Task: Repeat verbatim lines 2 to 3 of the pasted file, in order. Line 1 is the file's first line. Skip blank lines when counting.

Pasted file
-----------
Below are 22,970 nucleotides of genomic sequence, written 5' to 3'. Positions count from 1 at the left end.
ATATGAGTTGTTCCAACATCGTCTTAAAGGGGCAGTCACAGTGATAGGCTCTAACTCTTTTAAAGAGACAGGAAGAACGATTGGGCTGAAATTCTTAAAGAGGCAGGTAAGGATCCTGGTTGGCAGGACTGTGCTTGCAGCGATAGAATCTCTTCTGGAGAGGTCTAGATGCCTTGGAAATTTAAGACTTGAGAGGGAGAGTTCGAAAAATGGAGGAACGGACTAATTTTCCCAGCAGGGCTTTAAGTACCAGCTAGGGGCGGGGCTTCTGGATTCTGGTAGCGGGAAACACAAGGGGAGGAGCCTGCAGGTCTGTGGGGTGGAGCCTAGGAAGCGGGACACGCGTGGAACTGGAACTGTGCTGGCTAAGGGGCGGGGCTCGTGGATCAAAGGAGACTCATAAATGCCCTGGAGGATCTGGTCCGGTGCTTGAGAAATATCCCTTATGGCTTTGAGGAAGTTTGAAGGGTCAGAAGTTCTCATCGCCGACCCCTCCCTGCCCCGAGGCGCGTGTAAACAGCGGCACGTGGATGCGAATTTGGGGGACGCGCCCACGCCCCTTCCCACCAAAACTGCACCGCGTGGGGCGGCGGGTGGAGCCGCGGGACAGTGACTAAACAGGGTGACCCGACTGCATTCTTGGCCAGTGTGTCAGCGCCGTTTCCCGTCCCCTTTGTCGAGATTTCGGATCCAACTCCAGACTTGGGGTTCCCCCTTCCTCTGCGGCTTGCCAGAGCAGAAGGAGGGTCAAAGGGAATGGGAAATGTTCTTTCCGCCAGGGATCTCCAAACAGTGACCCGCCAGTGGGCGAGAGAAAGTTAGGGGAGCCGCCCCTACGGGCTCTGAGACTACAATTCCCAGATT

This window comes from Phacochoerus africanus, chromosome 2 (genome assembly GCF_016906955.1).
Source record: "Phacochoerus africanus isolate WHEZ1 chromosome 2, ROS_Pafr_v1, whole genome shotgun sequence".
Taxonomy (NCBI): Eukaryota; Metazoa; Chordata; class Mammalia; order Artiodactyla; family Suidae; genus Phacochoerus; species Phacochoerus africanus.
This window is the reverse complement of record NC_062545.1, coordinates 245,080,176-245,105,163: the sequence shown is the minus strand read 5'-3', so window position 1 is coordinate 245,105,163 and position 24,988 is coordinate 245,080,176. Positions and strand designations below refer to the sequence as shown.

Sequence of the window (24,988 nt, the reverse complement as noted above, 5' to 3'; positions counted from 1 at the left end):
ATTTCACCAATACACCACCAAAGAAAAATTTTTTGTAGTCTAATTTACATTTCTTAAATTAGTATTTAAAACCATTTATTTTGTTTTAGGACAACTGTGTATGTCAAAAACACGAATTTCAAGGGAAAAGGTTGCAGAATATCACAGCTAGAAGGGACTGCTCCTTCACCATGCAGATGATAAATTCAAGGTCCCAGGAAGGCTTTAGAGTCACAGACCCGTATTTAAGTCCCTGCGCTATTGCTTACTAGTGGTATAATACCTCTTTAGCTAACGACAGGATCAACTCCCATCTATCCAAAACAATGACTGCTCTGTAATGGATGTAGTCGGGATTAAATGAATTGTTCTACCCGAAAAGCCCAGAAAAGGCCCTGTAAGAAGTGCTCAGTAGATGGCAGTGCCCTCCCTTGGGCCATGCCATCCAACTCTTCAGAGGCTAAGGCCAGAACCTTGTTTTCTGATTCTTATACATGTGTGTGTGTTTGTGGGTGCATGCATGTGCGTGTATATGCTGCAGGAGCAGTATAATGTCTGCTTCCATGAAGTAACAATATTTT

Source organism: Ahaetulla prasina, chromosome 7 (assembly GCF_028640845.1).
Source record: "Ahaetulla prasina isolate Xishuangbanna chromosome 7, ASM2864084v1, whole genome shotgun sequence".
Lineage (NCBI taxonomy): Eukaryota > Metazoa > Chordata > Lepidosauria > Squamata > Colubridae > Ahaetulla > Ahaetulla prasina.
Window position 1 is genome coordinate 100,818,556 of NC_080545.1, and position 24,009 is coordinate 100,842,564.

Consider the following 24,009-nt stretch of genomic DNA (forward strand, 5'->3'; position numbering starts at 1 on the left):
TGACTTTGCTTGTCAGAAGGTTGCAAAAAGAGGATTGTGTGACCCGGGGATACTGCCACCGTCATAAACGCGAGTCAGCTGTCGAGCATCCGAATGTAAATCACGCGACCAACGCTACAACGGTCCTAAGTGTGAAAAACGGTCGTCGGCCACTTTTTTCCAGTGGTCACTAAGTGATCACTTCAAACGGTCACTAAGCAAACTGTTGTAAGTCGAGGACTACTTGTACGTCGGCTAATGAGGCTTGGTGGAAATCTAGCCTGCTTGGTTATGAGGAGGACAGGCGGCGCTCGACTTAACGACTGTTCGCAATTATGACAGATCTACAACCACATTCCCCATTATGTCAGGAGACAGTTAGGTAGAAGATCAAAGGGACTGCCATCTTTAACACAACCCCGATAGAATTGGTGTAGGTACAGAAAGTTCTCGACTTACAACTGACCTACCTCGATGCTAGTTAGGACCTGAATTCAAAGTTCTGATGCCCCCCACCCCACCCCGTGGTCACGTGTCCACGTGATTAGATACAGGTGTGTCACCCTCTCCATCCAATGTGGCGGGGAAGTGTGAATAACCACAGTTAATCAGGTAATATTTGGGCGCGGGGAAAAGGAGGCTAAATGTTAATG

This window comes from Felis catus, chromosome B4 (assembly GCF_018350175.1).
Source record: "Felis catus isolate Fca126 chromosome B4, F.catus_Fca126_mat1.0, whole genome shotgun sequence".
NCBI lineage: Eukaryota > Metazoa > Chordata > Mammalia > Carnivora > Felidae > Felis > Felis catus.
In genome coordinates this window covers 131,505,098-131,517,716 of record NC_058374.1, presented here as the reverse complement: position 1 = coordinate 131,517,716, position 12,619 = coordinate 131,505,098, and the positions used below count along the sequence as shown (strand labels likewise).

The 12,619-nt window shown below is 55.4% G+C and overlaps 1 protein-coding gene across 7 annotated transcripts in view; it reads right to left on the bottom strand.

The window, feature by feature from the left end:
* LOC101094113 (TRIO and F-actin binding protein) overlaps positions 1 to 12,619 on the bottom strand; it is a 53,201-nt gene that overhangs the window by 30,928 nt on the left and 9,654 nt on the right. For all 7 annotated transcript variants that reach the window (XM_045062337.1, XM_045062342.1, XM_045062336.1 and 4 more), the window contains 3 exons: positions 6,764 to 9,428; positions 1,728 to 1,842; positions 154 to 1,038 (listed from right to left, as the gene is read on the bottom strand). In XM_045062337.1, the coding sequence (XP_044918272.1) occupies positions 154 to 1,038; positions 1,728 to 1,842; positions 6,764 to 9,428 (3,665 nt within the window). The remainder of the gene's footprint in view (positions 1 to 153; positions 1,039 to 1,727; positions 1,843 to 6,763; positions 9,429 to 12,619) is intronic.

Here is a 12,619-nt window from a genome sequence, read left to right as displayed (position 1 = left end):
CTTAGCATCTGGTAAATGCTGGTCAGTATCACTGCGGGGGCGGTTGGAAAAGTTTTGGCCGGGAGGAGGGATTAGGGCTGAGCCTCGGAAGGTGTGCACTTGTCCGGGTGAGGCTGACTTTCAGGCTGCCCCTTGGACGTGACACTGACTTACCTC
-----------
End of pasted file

ATATGAGTTGTTCCAACATCGTCTTAAAGGGGCAGTCACAGTGATAGGCTCTAACTCTTTTAAAGAGACAGGAAGAACGATTGGGCTGAAATTCTTAAAGAGGCAGGTAAGGATCCTGGTTGGCAGGACTGTGCTTGCAGCGATAGAATCTCTTCTGGAGAGGTCTAGATGCCTTGGAAATTTAAGACTTGAGAGGGAGAGTTCGAAAAATGGAGGAACGGACTAATTTTCCCAGCAGGGCTTTAAGTACCAGCTAGGGGCGGGGCTTCTGGATTCTGGTAGCGGGAAACACAAGGGGAGGAGCCTGCAGGTCTGTGGGGTGGAGCCTAGGAAGCGGGACACGCGTGGAACTGGAACTGTGCTGGCTAAGGGGCGGGGCTCGTGGATCAAAGGAGACTCATAAATGCCCTGGAGGATCTGGTCCGGTGCTTGAGAAATATCCCTTATGGCTTTGAGGAAGTTTGAAGGGTCAGAAGTTCTCATCGCCGACCCCTCCCTGCCCCGAGGCGCGTGTAAACAGCGGCACGTGGATGCGAATTTGGGGGACGCGCCCACGCCCCTTCCCACCAAAACTGCACCGCGTGGGGCGGCGGGTGGAGCCGCGGGACAGTGACTAAACAGGGTGACCCGACTGCATTCTTGGCCAGTGTGTCAGCGCCGTTTCCCGTCCCCTTTGTCGAGATTTCGGATCCAACTCCAGACTTGGGGTTCCCCCTTCCTCTGCGGCTTGCCAGAGCAGAAGGAGGGTCAAAGGGAATGGGAAATGTTCTTTCCGCCAGGGATCTCCAAACAGTGACCCGCCAGTGGGCGAGAGAAAGTTAGGGGAGCCGCCCCTACGGGCTCTGAGACTACAATTCCCAGATT

This window comes from Phacochoerus africanus, chromosome 2 (genome assembly GCF_016906955.1).